Two vie for 154th district seat
Democratic incumbent Steve McCarter squares off against Republican challenger Robert Gillies for the 154th district seat in the Pennsylvania House of Representatives in the November election. This district includes Cheltenham, Jenkintown and Springfield.
Before he was first elected to the House of Representatives in 2012, McCarter, 67, said he’s worked in a number of fields over the years. He was a machine operator, U.S. Army Reserve captain, a high school social studies teacher in the Abington and Lower Merion School Districts for 35 years, labor leader and adjunct professor at the University of Pennsylvania.
He said he’s running for re-election because he feels he still has a lot left to accomplish in Harrisburg.
“I think one of the major things is in public education,” he said. “My background in public education has given me a view that shows what good funding can do for schools, what good administration is like, to make sure that the best possible results can happen and at the same time, I want to make sure that every child in Pennsylvania gets a quality, world-class education.”
His background in education, he said, makes him the best candidate, because he’s seen the changes that have taken place in schools across Philadelphia and in the suburbs.
“I’ve seen how they’ve become
challenged,” he said, noting the state used to provide 50 percent of the funding for education, and now it’s down to 35 percent, which he called “unacceptable.”
If re-elected, McCarter said that he would not only make his focus on improving public education, but also improving the economy and protecting the environment.
“Pennsylvania’s job growth has dropped precipitously in the last four years,” he said of the economy. “We have not recovered in many areas of the state from the recession. We need to help small businesses in Pennsylvania be able to get job growth … by giving them the incentive to hire more people. At the same time, give them a chance for those people who are hired to work at a living wage. So it works both ways.”
As for the environment, McCarter said he was committed to helping fix the flooding problems in his district by working closely with the U.S. Army Corps of Engineers to find ways to drain water gradually and hold off on construction projects near riparian buffers close to waterways to preserve water absorption.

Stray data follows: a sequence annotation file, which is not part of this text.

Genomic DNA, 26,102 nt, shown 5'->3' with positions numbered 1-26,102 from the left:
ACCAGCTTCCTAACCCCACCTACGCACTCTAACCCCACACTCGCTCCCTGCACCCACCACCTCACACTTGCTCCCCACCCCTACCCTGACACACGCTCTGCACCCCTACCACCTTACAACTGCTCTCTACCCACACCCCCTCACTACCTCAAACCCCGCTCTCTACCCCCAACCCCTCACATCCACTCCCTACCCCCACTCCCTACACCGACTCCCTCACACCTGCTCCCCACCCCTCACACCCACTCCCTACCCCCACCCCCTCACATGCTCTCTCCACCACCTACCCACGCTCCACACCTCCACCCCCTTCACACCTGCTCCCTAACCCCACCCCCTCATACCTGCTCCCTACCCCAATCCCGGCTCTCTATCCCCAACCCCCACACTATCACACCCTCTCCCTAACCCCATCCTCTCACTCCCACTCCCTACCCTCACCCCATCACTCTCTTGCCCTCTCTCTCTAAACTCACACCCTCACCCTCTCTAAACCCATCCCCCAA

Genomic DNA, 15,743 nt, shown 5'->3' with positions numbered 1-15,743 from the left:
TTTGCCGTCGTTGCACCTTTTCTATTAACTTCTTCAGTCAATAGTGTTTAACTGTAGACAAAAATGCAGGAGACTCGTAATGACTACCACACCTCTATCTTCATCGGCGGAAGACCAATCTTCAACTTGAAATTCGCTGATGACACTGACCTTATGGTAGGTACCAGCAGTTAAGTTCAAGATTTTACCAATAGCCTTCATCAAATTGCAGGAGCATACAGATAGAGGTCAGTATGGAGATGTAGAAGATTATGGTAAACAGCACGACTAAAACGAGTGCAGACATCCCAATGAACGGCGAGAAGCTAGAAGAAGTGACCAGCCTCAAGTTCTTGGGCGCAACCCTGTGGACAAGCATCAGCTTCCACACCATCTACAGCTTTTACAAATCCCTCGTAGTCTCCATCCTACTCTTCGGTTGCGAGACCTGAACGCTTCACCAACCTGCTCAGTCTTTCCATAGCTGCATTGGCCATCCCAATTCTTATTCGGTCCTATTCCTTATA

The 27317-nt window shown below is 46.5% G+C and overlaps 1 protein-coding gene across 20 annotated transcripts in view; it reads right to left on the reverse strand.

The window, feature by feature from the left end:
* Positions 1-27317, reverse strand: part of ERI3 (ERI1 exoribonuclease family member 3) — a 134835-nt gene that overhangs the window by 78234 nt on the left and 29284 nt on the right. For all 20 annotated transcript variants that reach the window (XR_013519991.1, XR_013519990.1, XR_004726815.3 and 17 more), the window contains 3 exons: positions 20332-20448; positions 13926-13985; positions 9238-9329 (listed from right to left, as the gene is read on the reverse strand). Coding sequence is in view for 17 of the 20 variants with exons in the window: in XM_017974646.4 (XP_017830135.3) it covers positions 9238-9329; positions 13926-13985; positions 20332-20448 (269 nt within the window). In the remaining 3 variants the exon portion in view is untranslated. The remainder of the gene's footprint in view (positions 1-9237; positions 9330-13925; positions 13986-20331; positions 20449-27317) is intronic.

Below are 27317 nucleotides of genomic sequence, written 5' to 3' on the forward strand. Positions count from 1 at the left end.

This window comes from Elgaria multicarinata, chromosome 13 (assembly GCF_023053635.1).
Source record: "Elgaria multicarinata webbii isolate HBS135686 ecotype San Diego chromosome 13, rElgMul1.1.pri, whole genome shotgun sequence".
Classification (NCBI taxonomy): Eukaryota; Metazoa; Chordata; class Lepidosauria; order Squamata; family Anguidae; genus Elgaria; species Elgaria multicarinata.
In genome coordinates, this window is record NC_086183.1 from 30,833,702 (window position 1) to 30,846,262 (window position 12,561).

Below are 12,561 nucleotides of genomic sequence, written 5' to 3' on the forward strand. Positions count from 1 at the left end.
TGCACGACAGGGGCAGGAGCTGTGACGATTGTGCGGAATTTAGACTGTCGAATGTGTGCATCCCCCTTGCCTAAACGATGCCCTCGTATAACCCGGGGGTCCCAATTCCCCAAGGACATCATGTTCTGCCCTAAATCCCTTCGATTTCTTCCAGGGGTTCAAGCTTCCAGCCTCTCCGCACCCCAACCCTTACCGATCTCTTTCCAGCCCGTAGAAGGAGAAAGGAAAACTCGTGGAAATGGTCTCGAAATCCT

Lastly, McCarter said he was in favor of a natural gas extraction tax from drilling companies as a source of income for the state.
Gillies, 54, a project manager at A.P. Construction, Inc. and member of the Springfield Township Board of Commissioners, said he’s running for office because he’s trying to cut down on over-regulation in government.
“Being a commissioner for 15 years in Springfield, you see a lot of how the state regulations impact our ability to manage the township in some ways and regula- tions that come and prevent us from doing certain things or require us to do others that aren’t as efficient as they could be,” he said. “That’s on the government side. On the business side, coming from a construction career, you see how the government impacts the ability to add growth and development to create jobs. So I feel with the experience in the construction world, and 15 years as a commissioner, I can go to Harrisburg and make a difference and increase the ability for the state to grow and be competitive in the market.”
Gillies said he’s the best man for the job because of the diversity of his experience in both the public and private sectors.
“I get to see a variety of life experience versus the singular track of a teacher,” he said. “I’m not demeaning that in any shape or form. I’m just trying to separate the two.”
If elected, Gillies said he would focus on rebuilding the state economy to allow more people to find jobs.
“It’s really the job market, growth and increasing people’s disposable income by reducing government costs,” he said. “And/or government regulations.”
Gillies cited gasoline prices as a prime example of how government regulations cause certain prices to rise.
“Not the tax, but regulations within that,” he said. “So it’s a hidden tax. So that basically increases the cost of gas.”
He said the same argument could be applied to the issue of natural gas extraction. By adding an extraction tax to natural gas drilling companies, the cost to pay the tax would be passed on to consumers living in state who use that gas to heat their homes. By keeping prices low, he argued, natural gas consumers’ fuel costs are cut in half leaving them with more money in their pockets.
Lastly, Gillies said if elected, he’d like to make sure that government follows the “constitutional law versus the executive law.”
“We have a constitution we’re supposed to follow,” he said. “There’s ways to change laws if you want laws changed. Individual people shouldn’t be able to change laws.”
Follow Eric Devlin on Twitter @Eric_Devlin.
Steve McCarter, the Democratic incumbent, looks to improve public education and the economy, plus protect the environment Robert Gillies, running on the Republican ticket, is a project manager at A.P. Construction and a member of the Springfield Township Board of Commissioners.